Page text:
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Black Mischief: VII - VIII

The following is the final installment of "A Reading of Black Mischief" that I've been posting at Good For You, a site that I have decided to close. Setting it up seemed like a good idea at the time, but upon reflection it makes no sense to isolate what I have to say about classic works (novels, films, operas, and so forth). Everything winds up at Portico eventually, and, indeed, that is where you will find all of the entries generated by this reading of Waugh's great novel. You'll find them, moreover, in order, not blogwards.

Toward the end of June, I'll begin a group reading of Kazuo Ishiguro's Never Let Me Go. Anyone can participate; I'll announce the procedure when I set a date. Stay tuned.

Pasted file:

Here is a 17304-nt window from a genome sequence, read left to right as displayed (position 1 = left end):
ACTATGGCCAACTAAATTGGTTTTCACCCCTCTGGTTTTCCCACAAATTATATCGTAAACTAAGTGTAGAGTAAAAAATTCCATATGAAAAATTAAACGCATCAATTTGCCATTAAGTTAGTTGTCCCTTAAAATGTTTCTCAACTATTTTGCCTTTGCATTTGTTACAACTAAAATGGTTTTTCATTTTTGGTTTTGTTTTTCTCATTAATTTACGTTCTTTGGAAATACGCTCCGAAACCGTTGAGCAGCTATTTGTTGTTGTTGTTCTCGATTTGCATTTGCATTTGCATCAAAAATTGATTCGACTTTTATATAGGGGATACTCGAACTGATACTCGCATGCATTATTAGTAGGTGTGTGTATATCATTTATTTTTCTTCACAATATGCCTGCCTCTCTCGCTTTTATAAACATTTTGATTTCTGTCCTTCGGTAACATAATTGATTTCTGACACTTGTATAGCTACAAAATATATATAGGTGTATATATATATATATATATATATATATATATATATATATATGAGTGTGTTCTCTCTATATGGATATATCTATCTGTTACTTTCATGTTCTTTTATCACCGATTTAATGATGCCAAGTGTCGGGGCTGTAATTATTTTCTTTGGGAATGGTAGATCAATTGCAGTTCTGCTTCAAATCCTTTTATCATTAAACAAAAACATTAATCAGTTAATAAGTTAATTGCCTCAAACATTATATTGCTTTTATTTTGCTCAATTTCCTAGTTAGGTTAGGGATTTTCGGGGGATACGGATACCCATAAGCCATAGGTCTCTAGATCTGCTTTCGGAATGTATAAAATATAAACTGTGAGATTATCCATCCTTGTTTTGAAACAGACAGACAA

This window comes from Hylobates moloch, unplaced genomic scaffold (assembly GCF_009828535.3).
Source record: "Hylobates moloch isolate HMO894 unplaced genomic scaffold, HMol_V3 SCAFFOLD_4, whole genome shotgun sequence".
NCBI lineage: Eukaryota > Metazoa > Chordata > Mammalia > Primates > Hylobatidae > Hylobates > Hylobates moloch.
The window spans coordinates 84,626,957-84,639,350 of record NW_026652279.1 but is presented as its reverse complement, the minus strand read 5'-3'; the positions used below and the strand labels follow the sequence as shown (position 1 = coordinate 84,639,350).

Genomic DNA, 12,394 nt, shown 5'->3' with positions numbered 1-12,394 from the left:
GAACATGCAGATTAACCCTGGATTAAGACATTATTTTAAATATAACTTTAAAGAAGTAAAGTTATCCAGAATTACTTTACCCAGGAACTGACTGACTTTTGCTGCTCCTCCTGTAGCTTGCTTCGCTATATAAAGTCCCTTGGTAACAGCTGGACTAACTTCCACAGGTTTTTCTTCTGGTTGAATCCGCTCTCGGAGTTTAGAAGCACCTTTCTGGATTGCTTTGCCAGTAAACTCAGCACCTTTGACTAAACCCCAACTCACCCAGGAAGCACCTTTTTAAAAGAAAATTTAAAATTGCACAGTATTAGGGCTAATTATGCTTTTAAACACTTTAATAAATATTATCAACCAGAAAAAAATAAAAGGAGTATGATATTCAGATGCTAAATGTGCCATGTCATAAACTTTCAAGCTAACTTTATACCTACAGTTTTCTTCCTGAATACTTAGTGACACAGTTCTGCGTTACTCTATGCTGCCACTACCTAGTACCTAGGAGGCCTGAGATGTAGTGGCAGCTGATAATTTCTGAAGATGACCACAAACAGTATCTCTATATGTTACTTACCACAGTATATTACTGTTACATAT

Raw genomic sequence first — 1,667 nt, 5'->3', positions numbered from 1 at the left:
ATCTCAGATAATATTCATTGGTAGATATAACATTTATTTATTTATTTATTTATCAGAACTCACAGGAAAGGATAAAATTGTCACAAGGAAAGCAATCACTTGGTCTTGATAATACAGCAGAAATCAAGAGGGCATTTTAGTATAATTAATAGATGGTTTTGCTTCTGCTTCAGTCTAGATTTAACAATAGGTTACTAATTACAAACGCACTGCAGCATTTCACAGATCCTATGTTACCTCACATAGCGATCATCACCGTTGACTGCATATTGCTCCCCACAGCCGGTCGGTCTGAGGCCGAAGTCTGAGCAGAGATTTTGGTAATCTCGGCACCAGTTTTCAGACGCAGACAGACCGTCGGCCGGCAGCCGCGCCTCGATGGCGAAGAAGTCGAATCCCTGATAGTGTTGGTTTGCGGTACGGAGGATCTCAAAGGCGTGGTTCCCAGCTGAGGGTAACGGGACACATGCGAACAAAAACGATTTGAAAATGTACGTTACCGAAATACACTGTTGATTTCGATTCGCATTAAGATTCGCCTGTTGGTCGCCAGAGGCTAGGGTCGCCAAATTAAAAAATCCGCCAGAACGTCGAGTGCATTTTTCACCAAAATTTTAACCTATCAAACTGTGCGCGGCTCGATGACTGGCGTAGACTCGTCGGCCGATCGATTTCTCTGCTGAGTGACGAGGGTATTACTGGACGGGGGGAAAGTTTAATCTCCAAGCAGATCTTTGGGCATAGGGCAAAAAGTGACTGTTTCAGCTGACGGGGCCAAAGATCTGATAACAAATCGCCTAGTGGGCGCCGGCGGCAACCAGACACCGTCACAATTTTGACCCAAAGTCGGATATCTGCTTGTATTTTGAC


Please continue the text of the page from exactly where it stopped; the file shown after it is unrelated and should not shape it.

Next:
With a great deal up in the air, Waugh begins the last substantial chapter on a sustained note of calm. First there is Sir Samson's displeasure at the overruning of the Legation by "the entire English population of Debra-Dowa." He overhears his uninvited guests describing the preceding days' riots and retires to the Chancery, where all the young aides are playing "cut-throat bridge." Presently the Envoy asks William to don a uniform and take his place at the coronation of Achon, which has just been announced. The scene shifts to the Nestorian cathedral, and the spectacle is described with the faintest mockery - mockery so faint, in fact, that it constitutes a kindness. It is clear that Waugh is of a divided mind when it comes to this elaborate but rather pagan ceremony. He can't help sneering, but he reminds himself to be reverent. The result is the book's first pathetic moment, as the formerly incarcerated Emperor is led to the throne.

Continue reading about Black Mischief at Portico.


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